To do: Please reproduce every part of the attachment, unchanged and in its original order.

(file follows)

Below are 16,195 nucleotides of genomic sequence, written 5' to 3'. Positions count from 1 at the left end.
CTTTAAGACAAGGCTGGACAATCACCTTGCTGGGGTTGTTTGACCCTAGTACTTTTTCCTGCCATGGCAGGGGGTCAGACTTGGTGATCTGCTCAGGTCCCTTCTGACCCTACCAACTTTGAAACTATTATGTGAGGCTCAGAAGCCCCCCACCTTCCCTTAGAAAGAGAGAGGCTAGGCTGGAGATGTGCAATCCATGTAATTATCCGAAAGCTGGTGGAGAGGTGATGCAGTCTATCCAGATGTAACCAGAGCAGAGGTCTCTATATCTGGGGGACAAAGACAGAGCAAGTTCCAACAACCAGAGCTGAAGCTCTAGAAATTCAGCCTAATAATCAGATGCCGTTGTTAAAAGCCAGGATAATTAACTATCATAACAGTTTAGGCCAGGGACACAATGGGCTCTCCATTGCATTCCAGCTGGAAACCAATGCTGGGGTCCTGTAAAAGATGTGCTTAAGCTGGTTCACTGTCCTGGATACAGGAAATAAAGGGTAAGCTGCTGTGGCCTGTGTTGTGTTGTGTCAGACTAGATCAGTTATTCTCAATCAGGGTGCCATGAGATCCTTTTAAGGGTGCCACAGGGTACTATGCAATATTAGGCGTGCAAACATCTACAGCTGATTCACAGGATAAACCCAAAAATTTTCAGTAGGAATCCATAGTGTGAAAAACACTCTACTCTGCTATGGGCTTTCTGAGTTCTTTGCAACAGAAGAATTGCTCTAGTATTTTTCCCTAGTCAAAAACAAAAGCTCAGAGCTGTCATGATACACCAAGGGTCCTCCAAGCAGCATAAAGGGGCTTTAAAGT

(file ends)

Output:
Below are 16,195 nucleotides of genomic sequence, written 5' to 3'. Positions count from 1 at the left end.
CTTTAAGACAAGGCTGGACAATCACCTTGCTGGGGTTGTTTGACCCTAGTACTTTTTCCTGCCATGGCAGGGGGTCAGACTTGGTGATCTGCTCAGGTCCCTTCTGACCCTACCAACTTTGAAACTATTATGTGAGGCTCAGAAGCCCCCCACCTTCCCTTAGAAAGAGAGAGGCTAGGCTGGAGATGTGCAATCCATGTAATTATCCGAAAGCTGGTGGAGAGGTGATGCAGTCTATCCAGATGTAACCAGAGCAGAGGTCTCTATATCTGGGGGACAAAGACAGAGCAAGTTCCAACAACCAGAGCTGAAGCTCTAGAAATTCAGCCTAATAATCAGATGCCGTTGTTAAAAGCCAGGATAATTAACTATCATAACAGTTTAGGCCAGGGACACAATGGGCTCTCCATTGCATTCCAGCTGGAAACCAATGCTGGGGTCCTGTAAAAGATGTGCTTAAGCTGGTTCACTGTCCTGGATACAGGAAATAAAGGGTAAGCTGCTGTGGCCTGTGTTGTGTTGTGTCAGACTAGATCAGTTATTCTCAATCAGGGTGCCATGAGATCCTTTTAAGGGTGCCACAGGGTACTATGCAATATTAGGCGTGCAAACATCTACAGCTGATTCACAGGATAAACCCAAAAATTTTCAGTAGGAATCCATAGTGTGAAAAACACTCTACTCTGCTATGGGCTTTCTGAGTTCTTTGCAACAGAAGAATTGCTCTAGTATTTTTCCCTAGTCAAAAACAAAAGCTCAGAGCTGTCATGATACACCAAGGGTCCTCCAAGCAGCATAAAGGGGCTTTAAAGT